April 2019 marks the introduction of a structured proposal[1] on regulatory sandboxes (“Proposal”). ‘Sandboxes’ is a new term and has created a hustle in the market. What are these? What is the hustle all about? The following article gives a brief introduction to this new concept. With the rapidly evolving entities based on financial technology (Fintech) having innovative and complex technical model, the regulators have also been preparing themselves to respond and adapt with changing times. To harness such innovative business concepts, several developed countries and emerging economies have recognised the concept of ‘regulatory sandboxes’. Regulatory sandboxes or RS is a framework which allows an innovative startup involved in financial technologies to undergo live testing in a controlled environment where the regulator may or may not permit certain regulatory relaxations for the purpose of testing. The objective of proposing RS is to allow new and innovative projects to conduct live testing and enable learning by doing approach. The objective behind the framework is to facilitate development of potentially beneficial but risky innovations while ensuring the safety of end users and stability of the marketplace at large. Symbolically, RSs’ are a cocoon in which the startups stay for some time undergoing testing and growing simultaneously, and where it is determined whether they should be launched in the market. In furtherance to the recommendation of an inter-regulatory Working Group (WG) vide its Report on FinTech and Digital Banking1 , the Reserve Bank of India has released the draft ‘Enabling Framework for Regulatory Sandbox’ on April 18, 20192 . The final guidelines shall be released based on the comments of the stakeholders on the aforesaid draft.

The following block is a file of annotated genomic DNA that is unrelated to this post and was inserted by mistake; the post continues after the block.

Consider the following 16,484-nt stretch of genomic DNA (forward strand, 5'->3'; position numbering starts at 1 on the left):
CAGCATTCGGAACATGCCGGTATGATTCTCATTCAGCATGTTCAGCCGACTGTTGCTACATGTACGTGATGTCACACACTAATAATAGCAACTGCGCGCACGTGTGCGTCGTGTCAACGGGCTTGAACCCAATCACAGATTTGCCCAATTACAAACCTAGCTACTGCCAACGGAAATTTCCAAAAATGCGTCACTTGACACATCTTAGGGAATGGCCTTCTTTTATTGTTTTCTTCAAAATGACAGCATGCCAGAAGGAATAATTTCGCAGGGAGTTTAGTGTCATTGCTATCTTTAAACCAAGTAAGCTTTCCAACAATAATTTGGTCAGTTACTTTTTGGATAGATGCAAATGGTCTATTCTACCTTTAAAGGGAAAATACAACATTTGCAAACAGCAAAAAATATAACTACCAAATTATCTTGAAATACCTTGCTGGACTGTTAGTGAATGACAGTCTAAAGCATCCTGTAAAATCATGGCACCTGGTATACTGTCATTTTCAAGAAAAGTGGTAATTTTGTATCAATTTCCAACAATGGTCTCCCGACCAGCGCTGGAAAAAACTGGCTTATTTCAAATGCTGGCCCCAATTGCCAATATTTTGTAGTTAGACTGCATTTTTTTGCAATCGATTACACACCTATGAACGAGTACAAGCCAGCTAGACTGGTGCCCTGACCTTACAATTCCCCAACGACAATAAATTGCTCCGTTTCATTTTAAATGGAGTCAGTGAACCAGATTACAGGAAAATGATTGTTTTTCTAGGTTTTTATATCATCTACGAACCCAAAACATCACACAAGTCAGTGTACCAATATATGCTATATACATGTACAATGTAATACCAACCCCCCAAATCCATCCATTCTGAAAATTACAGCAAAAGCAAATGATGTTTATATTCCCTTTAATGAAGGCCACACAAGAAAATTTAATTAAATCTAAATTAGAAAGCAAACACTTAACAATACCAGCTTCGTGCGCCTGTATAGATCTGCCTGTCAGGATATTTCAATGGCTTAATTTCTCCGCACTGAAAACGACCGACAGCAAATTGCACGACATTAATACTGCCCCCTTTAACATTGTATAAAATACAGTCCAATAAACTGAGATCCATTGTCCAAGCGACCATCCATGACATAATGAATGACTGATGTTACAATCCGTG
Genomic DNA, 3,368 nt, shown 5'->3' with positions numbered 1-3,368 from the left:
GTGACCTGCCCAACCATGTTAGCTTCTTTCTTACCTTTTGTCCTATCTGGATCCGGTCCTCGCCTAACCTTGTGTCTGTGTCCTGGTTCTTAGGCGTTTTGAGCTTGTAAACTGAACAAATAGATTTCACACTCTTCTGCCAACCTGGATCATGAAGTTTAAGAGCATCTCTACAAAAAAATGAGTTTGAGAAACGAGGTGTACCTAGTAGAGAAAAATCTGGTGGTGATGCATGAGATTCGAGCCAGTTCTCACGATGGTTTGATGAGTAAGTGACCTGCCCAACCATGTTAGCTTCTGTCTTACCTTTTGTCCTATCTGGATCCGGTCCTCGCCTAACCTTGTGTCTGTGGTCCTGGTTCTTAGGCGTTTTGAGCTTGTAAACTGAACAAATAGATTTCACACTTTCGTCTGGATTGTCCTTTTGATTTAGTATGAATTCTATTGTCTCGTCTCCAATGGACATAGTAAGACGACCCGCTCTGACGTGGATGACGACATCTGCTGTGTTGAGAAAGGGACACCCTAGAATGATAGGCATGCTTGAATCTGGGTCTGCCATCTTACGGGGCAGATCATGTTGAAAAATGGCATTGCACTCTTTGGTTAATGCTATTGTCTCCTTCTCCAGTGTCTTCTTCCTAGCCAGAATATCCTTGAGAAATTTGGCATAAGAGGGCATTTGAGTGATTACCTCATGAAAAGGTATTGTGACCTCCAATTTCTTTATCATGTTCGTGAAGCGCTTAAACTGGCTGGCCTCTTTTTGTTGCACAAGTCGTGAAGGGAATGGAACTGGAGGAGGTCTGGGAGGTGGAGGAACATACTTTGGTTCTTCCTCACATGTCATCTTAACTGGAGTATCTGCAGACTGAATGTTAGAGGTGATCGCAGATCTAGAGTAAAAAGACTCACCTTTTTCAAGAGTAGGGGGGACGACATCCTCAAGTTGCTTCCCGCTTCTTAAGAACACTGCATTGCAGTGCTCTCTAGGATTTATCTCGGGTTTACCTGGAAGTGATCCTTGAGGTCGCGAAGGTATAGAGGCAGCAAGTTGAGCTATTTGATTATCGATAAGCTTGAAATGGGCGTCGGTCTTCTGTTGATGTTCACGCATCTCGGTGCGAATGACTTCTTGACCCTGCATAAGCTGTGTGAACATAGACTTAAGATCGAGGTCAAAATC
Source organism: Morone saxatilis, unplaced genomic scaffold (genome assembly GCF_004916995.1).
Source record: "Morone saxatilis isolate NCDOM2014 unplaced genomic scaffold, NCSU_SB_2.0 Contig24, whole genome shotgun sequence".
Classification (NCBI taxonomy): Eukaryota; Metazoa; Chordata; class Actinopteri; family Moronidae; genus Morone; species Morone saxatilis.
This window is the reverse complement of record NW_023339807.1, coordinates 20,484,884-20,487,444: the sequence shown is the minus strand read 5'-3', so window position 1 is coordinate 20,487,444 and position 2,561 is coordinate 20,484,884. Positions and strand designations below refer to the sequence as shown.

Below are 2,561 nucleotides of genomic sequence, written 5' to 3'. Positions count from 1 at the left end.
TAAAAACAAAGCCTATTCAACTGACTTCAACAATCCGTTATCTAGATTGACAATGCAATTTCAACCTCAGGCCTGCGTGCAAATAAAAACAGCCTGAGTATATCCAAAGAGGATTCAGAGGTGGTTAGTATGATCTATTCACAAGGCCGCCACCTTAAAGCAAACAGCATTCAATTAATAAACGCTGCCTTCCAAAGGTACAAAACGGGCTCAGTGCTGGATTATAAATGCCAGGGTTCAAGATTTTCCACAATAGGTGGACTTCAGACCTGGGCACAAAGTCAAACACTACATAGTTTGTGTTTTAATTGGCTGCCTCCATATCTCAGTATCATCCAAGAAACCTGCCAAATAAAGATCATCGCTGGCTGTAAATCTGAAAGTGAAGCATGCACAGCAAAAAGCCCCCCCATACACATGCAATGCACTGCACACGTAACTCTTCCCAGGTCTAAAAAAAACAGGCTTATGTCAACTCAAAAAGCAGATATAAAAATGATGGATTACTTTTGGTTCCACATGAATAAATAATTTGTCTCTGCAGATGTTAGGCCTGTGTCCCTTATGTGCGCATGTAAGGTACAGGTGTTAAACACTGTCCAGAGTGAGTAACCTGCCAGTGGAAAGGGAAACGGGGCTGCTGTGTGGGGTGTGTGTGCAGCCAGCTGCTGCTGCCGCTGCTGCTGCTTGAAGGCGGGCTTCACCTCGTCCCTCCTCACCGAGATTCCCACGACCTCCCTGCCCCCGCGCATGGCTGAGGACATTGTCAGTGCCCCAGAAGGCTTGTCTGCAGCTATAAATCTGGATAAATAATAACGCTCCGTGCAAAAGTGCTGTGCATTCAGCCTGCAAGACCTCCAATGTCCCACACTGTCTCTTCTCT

Benefits and Limitations

Benefits:

  • Regulator can obtain a first-hand view of benefits and risks involved in the project and make future policies accordingly.
  • Product can be tested without an expensive launch and any shortcoming thereto can be rectified at initial stages.
  • Improvement in pace of innovation, financial inclusion and reach.
  • Firms working closely with RS’s garner a greater degree of legitimacy with investors and customers alike.

Limitations:

  • Applicant may tend to lose flexibility and time while undergoing testing.
  • Even after a successful testing, the applicant will require all the statutory approvals before its launch in the market.
  • They require time and skill of the regulator for assessing the complex innovation, which the regulator might not possess.
  • It demands additional manpower and resources on part of regulator so as to define RS plans and conduct proper assessment.

Emergence of concept of RS